Source | LinkedIn : By Anand Bhaskar
I have often heard people say, “you have to be at the right place, at the right time to be successful”. I am not sure how anyone can plan for that. If this statement is true, then each one of us has to be plain lucky to be successful. Let me share a few thoughts from my life.
When I joined a startup venture coming up with “internet parlours” in Bangalore 16 years back, my friends & family thought I was nuts. It turned true, as the company went bust in 6 months and I had to join Unilever soon after. It was my first experience with a startup and I had 2.5% equity in that company, estimated value of Rs. 2.5 Crores then. Well, when the company sank, the equity was akin to tissue paper. Now I can say I was plain unlucky. If the company had clicked and if the value of my equity had gone up to Rs. 25 crores, people would have said you were damn lucky. The same friends & family who thought I was nuts, would say “what a wise decision you made to join an early stage startup.”
What is the point I am trying to make here? We often do not take responsibility for the choices we make by using alibis like lucky, unlucky etc. It is the time we as individuals own up the choices we make, which enables us to win or at times fail in life. While at Unilever, for many years I argued in my head that since I was not an alumni from XLRI or TISS, I did not grow as fast as my other more accomplished colleagues. I complained that there was an Institute bias in the company (which may have been true) etc. etc. However, once I started looking within and asking myself a key question, what choices am I making? Do I want to complain or do I want to address the perceived skill gap, if it exists? When I chose the latter, which is focusing on the perceived skill gap, my focus shifted to improving myself vs. worrying about the environmental factors around me. I was able to grow well in my career over the next 10 years, not due to luck but driven by my choice – to focus on developing my skills & attitude vs. complaining about extraneous factors around me.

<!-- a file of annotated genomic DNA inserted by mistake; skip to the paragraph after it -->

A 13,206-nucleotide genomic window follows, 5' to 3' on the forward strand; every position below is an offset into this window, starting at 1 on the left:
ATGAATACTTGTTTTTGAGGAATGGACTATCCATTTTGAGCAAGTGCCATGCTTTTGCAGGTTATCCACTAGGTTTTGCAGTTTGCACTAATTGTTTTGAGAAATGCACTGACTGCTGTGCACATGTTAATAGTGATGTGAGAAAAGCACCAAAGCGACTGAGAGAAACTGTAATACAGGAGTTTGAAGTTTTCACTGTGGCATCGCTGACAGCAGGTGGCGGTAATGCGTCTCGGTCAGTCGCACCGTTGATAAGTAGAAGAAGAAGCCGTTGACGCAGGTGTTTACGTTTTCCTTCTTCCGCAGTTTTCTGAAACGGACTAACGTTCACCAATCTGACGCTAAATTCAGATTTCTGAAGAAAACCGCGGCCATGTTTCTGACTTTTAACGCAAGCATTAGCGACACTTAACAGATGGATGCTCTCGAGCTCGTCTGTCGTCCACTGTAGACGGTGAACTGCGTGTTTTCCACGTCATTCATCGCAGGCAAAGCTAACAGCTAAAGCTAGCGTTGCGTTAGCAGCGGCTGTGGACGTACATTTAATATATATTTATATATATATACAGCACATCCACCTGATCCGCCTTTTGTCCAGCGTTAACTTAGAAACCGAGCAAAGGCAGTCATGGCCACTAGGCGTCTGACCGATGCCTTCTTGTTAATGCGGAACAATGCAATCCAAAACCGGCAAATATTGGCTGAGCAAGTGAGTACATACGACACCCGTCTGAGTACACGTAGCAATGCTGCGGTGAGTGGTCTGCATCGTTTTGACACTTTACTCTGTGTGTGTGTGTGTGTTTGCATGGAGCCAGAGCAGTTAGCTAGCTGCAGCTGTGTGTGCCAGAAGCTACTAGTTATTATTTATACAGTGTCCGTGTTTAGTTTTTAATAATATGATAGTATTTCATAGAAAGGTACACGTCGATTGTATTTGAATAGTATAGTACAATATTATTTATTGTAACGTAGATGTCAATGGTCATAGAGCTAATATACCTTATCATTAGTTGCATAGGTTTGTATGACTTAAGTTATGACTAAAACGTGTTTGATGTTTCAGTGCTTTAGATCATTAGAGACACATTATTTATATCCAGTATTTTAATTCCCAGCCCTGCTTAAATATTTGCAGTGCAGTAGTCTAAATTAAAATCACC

It is possible that good or bad luck exists in some form. However, I believe most of what happens to us is not external to us, but is internal to us and is driven by the choices we make every day, every moment of our life… deep in our mind.